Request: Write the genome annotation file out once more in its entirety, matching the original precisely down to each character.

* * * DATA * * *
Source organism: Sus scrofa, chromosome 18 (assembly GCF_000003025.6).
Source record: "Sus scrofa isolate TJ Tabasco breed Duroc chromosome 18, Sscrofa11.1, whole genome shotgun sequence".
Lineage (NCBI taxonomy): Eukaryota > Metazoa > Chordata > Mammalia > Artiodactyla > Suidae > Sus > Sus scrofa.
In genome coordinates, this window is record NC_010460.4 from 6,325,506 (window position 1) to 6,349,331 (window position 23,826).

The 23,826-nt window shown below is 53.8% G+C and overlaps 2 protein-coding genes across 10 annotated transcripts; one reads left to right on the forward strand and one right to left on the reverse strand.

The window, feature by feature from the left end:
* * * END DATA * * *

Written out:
Source organism: Sus scrofa, chromosome 18 (assembly GCF_000003025.6).
Source record: "Sus scrofa isolate TJ Tabasco breed Duroc chromosome 18, Sscrofa11.1, whole genome shotgun sequence".
Lineage (NCBI taxonomy): Eukaryota > Metazoa > Chordata > Mammalia > Artiodactyla > Suidae > Sus > Sus scrofa.
In genome coordinates, this window is record NC_010460.4 from 6,325,506 (window position 1) to 6,349,331 (window position 23,826).

The 23,826-nt window shown below is 53.8% G+C and overlaps 2 protein-coding genes across 10 annotated transcripts; one reads left to right on the forward strand and one right to left on the reverse strand.

The window, feature by feature from the left end: